Uganda’s flagship university, Makerere, has fallen five places in the latest ranking of the world’s top universities released today.
Makerere is 762 in the 2016 rankings compiled by higher education research firm QS. It was 753 last year.
Of the over 3800 universities considered for the ranking, only 916 were included. Makerere is the only Ugandan university in the ranking, whose top three universities – MIT, Stanford, and Harvard – are all American Universities.
Even then, Makerere had a relatively stellar showing in a subject ranking released by the same firm in March. It was ranked 30 in the development studies subject category, which is topped by the USA’s Harvard University. The subject rankings are based on academic reputation, employer reputation, and research impact .
The QS rankings are one of the three most respected global university rankings; the other two are the Academic Ranking of World Universities and Times Higher Education World University Rankings. They are based on six performance indicators:student-to-faculty ratio (20%), citations per faculty (20%), international faculty ratio (5%), and international student ratio (5%), academic reputation (40%), and employer reputation (10%).
Compared to the top ranked university, the Massachusetts Institute of Technology, Makerere is an extra-large university with over 30,000 students to MIT’s 11,067 students, which makes it a medium-sized school. Makerere’s research intensity, based on the number of research paper’s output relative to the institutions size, is medium to MIT’s very high. Makerere’s student-to-faculty ratio is 32,224:911 versus MIT’s 11,067:4,661. International students make up 33.58% of MIT’s student’s body to Makerere’s 9.24%.
Makerere is the 13th top university in Africa, according to the ranking. The five top universities are from South Africa (three) and Egypt (two). Kenya’s top ranked university, the University of Nairobi, is 16th.
It was the third best African university in the development studies subject category, after South Africa’s University of Cape Town and University of the Witwatersrand.
QS said the key differentiating factor between countries whose universities rose this year – South Korea, Russia, the USA, and China – and those that fell -Western and Southern Europe, South Africa, and Latin America – was investment in higher education from both private and public sources.
“Institutions in countries that provide high levels of targeted funding, whether from endowments or from the public purse, are rising. On the other hand, some Western European nations making or proposing cuts to public research spending are losing ground to their US and Asian counterparts,” a QS official said.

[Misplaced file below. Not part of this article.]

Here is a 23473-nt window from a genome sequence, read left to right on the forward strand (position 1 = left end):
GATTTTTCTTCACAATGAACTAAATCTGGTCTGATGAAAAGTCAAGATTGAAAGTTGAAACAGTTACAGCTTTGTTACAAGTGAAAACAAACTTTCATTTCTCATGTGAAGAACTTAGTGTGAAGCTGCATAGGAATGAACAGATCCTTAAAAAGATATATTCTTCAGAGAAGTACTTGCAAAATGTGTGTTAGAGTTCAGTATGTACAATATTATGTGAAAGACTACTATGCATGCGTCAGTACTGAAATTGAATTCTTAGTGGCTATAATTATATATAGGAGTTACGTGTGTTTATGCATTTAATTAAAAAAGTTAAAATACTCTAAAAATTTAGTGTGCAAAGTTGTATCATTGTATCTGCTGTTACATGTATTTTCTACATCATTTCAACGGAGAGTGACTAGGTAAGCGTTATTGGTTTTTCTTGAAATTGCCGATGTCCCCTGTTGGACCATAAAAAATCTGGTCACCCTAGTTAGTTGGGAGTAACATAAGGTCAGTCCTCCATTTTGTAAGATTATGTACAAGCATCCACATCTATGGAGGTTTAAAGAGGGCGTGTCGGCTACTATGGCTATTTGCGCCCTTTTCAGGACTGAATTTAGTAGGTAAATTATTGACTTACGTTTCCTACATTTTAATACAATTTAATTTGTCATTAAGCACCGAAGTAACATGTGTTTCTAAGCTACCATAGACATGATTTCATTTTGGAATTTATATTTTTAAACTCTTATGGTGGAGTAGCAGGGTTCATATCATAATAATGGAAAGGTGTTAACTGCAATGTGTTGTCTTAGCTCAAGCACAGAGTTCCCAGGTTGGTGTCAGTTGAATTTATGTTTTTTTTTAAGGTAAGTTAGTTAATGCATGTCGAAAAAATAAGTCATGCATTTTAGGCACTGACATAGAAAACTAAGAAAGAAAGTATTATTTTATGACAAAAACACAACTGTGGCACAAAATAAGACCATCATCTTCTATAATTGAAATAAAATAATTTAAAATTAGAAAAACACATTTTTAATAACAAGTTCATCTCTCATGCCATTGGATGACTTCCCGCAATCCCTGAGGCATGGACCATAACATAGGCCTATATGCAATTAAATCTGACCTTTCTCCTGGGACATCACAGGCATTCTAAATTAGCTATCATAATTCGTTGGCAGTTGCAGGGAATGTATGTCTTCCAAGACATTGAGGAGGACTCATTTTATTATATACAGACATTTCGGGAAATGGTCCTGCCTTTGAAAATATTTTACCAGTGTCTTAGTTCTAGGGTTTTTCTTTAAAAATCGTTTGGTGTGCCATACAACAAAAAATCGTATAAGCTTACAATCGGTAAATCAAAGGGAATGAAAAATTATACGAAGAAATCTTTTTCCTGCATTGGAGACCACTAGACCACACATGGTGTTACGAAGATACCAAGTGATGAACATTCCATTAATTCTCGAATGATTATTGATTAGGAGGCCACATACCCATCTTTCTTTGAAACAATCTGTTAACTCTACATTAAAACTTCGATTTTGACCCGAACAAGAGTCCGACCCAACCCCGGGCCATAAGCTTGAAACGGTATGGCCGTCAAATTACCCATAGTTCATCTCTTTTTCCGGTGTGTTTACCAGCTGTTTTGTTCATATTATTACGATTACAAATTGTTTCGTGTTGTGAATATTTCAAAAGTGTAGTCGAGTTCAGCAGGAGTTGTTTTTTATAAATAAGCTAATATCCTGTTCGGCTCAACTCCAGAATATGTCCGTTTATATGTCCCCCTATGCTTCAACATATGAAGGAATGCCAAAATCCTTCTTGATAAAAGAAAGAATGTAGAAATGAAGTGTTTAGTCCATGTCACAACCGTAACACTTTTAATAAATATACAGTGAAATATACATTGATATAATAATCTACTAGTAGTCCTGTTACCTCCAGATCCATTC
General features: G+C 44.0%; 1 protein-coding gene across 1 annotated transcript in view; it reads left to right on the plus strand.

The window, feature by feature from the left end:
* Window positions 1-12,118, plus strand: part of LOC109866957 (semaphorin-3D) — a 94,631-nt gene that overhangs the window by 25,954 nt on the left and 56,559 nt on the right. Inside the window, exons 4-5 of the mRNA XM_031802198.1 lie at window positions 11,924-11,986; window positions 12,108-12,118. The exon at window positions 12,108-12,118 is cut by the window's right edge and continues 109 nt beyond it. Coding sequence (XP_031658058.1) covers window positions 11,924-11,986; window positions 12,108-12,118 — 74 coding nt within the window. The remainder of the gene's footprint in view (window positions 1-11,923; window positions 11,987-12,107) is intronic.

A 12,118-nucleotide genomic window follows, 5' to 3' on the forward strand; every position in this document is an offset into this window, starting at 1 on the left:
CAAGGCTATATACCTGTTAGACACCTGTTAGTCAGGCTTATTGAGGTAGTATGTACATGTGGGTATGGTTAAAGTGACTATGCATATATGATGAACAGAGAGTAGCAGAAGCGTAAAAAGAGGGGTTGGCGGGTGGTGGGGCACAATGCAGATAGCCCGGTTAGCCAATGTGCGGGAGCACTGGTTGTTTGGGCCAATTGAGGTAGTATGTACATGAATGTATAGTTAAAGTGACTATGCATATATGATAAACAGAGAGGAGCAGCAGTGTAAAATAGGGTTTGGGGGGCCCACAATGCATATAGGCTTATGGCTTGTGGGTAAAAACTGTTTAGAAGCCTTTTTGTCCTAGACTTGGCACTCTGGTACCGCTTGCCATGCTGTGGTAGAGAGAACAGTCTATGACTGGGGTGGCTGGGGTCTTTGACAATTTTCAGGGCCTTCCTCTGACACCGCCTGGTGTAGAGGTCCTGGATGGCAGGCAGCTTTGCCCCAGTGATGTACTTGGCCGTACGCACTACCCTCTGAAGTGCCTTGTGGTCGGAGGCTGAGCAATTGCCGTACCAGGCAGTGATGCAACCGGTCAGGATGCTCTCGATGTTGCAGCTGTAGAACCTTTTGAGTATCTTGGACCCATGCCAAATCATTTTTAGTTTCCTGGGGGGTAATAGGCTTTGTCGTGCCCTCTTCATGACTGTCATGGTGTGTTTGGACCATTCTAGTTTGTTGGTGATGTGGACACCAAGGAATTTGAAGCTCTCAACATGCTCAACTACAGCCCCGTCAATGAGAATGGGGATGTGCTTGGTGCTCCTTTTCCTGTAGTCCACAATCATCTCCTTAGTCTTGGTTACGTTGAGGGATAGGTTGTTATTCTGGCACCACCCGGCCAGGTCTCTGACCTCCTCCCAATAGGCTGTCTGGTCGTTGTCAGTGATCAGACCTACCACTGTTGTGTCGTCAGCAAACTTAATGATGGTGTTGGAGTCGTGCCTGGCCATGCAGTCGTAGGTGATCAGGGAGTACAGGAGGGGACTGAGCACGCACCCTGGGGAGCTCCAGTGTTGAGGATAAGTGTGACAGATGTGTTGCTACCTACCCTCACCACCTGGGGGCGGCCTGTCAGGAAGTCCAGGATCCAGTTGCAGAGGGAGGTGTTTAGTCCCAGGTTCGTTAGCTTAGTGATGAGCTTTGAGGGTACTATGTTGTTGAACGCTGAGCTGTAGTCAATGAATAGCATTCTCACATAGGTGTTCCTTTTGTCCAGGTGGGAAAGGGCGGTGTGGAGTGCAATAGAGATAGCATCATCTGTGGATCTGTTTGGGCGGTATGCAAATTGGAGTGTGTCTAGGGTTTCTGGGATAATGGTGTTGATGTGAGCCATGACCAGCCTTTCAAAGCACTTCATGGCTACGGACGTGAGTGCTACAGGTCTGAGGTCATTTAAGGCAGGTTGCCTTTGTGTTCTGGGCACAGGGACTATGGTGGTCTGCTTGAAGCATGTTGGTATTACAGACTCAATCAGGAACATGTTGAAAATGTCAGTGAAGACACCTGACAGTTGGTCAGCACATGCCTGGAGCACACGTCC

American universities held all top three spots for the first time since 2004. The UK’s Cambridge has dropped out of the top three since the rankings were first released 12 years ago, taking the number four spot. Russia and South Korea had more universities in the top 500, while China’s Tsinghua rose to its highest-ever position (24).
Makerere was recently forced to postpone re-opening for a new academic year following a sit-down strike by non-teaching staff for higher pay. The striking workers said government had reneged on a promise to increase their pay in the new financial year. The university’s financial troubles are not restricted to non-teaching staff, however: it has had to negotiate with faculty this year to continue teaching after their salaries were delayed, sometimes by several months.
In April, the university’s vice chancellor asked government to take over its entire wage bill because of the unrest delays in meeting financial obligations to its staff usually leads to, and the disruption to the academic programme that usually follows. The university pays 40% of its faculty’s salary and government pays the rest.
Even then, the university is well-regarded on the continent. A recent analysis by Bloomberg Intelligence named Uganda among African countries that have the potential to catch up with the continent’s largest economies on account of their strong strategic advantages. Uganda’s advantage was its ‘potent’ human resources.
“Makerere University is one of Sub-Saharan Africa’s highest-ranking centers of higher education outside of South Africa,” the analysis said. “A well-educated, English-speaking population could also open the way for business-process outsourcing. New submarine cables are making internet speeds in neighboring Kenya the fastest in Africa.”